Anti-Zionists deny Jews this right while granting it to every other nation. That is why true progressives, like the great Martin Luther King, have long recognised the connection between hostility to Zionism and hostility to Jews.

Jones secondly fails to understand how antisemitism is often dressed up in ‘progressive’ form. He (rightly) mentions the danger from Front National, Jobbik and Golden Dawn, three extreme groups suffused with xenophobic prejudice against Jews, immigrants and Muslims. He condemns attacks on synagogues in Paris as well as other assaults.

But antisemitism is not just about jackboots and swastikas, torched synagogues and racist insults. It is about discriminating unfairly against Jews, Jewish institutions and Israelis.

It is about holding Jews to a different standard or demanding from them a unique level of behaviour. It is about calculated offence, such as abusing the memory of the Holocaust for political ends. Nor does antisemitism have to be intended for it to be real.

When we stop viewing this prejudice through far right tinted spectacles, we can understand why Kilburn’s Tricycle theatre has been accused of racism. Last week, the Tricycle boycotted the UK Jewish Film Festival after the latter refused to accept a condition that it first reject £1,400 of funding from the Israeli embassy.

The Tricycle suggested that UKJFF was being politicised by this money and, by implication, the theatre would be taking sides over the Gaza conflict.

Yet this condition has not been imposed in other cases where cultural institutions have received government funding. To take one example, the Tricycle hosted the London Asian Film Festival, even though it was financed by the Indian government, a party to the long running conflict over Kashmir.

Moreover, the Tricycle has happily taken a sizeable grant from the Arts Council, a government funded body. Yet British governments have recently been mired in controversial wars in Iraq and Afghanistan.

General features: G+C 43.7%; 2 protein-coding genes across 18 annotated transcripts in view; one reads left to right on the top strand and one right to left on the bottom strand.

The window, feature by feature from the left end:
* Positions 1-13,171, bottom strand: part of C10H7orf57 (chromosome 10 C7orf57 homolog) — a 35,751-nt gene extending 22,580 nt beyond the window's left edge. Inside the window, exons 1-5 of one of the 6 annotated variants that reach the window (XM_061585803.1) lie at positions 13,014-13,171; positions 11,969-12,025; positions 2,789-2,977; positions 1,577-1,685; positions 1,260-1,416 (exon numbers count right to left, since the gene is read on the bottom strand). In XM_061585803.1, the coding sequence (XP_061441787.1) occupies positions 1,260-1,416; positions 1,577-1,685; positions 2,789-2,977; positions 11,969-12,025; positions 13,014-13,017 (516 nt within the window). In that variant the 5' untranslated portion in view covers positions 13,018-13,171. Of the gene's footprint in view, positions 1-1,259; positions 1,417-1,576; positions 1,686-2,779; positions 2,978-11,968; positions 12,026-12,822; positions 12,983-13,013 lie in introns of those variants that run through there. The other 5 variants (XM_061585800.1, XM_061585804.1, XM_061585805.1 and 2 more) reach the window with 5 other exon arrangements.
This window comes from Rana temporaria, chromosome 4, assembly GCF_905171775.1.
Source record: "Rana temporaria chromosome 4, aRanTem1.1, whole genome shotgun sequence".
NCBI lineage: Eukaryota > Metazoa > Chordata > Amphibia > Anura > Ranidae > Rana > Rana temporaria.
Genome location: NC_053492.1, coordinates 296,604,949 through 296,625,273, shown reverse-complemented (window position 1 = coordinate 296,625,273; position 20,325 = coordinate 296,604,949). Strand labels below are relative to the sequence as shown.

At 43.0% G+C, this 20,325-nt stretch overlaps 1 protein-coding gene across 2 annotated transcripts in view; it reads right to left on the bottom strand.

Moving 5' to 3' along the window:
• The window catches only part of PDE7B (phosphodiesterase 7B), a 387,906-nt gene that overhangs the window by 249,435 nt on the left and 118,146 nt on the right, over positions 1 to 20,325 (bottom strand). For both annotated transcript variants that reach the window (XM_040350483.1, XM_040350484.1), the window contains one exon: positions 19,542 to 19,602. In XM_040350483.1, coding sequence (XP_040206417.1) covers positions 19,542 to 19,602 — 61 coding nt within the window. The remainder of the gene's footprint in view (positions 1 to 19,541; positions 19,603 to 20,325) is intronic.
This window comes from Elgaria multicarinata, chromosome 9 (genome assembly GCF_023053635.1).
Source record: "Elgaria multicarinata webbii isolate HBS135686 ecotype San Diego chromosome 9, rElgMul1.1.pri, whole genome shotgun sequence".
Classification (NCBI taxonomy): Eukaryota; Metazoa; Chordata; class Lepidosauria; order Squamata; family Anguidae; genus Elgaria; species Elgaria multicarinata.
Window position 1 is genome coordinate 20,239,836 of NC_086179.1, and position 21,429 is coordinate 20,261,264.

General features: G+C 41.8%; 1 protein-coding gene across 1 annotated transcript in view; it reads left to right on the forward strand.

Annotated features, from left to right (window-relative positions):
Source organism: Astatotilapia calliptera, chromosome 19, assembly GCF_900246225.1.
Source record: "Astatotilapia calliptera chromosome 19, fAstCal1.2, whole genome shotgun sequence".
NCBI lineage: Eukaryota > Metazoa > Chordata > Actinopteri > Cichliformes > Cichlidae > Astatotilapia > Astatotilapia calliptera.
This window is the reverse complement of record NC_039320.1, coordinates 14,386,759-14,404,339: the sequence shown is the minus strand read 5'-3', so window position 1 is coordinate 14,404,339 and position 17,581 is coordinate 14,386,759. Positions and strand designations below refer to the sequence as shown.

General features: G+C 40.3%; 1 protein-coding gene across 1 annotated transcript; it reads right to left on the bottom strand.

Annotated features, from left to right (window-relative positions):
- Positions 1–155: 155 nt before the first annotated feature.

This is a blatant case of an egregious double standard applied to a Jewish cultural group. They, and only they, have been forced to sign up to a political credo (i.e. to dissociate from Israel) before they are deemed ‘acceptable’. In an attempt to appear self-righteous, the Tricycle’s organisers have engaged in a most pernicious form of bullying.

Had he cast his net further, Jones might have condemned George Galloway after his recent statement that no Israeli tourists were welcome in Bradford.

Galloway was saying that a boycott of Israeli goods and services was not enough; not one Israeli was welcome to step foot in his constituency either. By demanding that Bradford become Israelfrei, Galloway was not engaging in political debate. He was demonising an entire nation.

Equally bigoted was the decision of the Edinburgh Festival to axe ‘The City’, a play staged by Jerusalem’s Incubator Theatre. There were calls for its artists to publicly dissociate themselves from Israel’s policies in Gaza and the West Bank before being allowed to perform.

But again, such draconian demands have not been imposed on other nationalities. No other performers have been asked to pass a ‘values test’ before they can appear, nor should they be. Such behaviour is an outrageous affront to the principle of artistic freedom.

All three examples revolve around Israel and its conflict in Gaza. But Israel is the ‘Jew among nations’ and the country deserves equal treatment in the court of international opinion. Singling her out unfairly demands some form of explanation.

The motive for doing so is not always racist. Anti-Americanism and hostility to western power galvanise the left, and Israel is a bastion of democratic, western values as well as a staunch ally of America. It is also perceived, wrongly, to be a colonialist power. Hence it is a target of leftist discontent with western power. But the effect of such irrational discrimination and disproportionate focus is no less hurtful than a verbal insult.

It is still targeting the Jews.

It is only when we understand the many ways in which antisemitism manifests itself that we can start tackling it properly. It must be confronted warts and all, and with the blinkers and blind spots removed.

Jeremy Havardi is a journalist and the author of two books, Falling to Pieces, and The Greatest Briton

Hate emerges from beneath the surface: Antisemitism in the UK (July 2014)